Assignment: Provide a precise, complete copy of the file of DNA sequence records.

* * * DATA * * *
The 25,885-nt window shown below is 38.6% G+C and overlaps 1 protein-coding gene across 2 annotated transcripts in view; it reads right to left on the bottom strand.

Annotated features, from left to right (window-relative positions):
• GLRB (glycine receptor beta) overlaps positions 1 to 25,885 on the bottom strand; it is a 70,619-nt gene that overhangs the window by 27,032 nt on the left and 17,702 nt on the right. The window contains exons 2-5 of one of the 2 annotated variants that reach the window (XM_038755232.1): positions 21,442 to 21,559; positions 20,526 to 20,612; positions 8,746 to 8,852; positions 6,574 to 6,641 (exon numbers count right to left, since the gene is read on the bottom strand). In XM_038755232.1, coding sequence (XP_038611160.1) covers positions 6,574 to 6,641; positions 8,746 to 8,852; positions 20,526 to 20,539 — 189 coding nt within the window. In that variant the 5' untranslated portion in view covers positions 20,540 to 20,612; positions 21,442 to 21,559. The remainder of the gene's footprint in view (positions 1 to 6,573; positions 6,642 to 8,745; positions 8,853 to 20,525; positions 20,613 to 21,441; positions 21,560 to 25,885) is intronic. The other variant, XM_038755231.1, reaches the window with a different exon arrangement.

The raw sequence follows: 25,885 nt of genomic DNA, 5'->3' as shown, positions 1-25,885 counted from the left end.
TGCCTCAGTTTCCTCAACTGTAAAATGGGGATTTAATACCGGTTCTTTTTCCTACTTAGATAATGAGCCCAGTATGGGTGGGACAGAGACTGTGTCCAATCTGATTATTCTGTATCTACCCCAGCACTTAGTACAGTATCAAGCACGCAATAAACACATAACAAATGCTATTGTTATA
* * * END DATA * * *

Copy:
The 25,885-nt window shown below is 38.6% G+C and overlaps 1 protein-coding gene across 2 annotated transcripts in view; it reads right to left on the bottom strand.

Annotated features, from left to right (window-relative positions):
• GLRB (glycine receptor beta) overlaps positions 1 to 25,885 on the bottom strand; it is a 70,619-nt gene that overhangs the window by 27,032 nt on the left and 17,702 nt on the right. The window contains exons 2-5 of one of the 2 annotated variants that reach the window (XM_038755232.1): positions 21,442 to 21,559; positions 20,526 to 20,612; positions 8,746 to 8,852; positions 6,574 to 6,641 (exon numbers count right to left, since the gene is read on the bottom strand). In XM_038755232.1, coding sequence (XP_038611160.1) covers positions 6,574 to 6,641; positions 8,746 to 8,852; positions 20,526 to 20,539 — 189 coding nt within the window. In that variant the 5' untranslated portion in view covers positions 20,540 to 20,612; positions 21,442 to 21,559. The remainder of the gene's footprint in view (positions 1 to 6,573; positions 6,642 to 8,745; positions 8,853 to 20,525; positions 20,613 to 21,441; positions 21,560 to 25,885) is intronic. The other variant, XM_038755231.1, reaches the window with a different exon arrangement.

The raw sequence follows: 25,885 nt of genomic DNA, 5'->3' as shown, positions 1-25,885 counted from the left end.
TGCCTCAGTTTCCTCAACTGTAAAATGGGGATTTAATACCGGTTCTTTTTCCTACTTAGATAATGAGCCCAGTATGGGTGGGACAGAGACTGTGTCCAATCTGATTATTCTGTATCTACCCCAGCACTTAGTACAGTATCAAGCACGCAATAAACACATAACAAATGCTATTGTTATA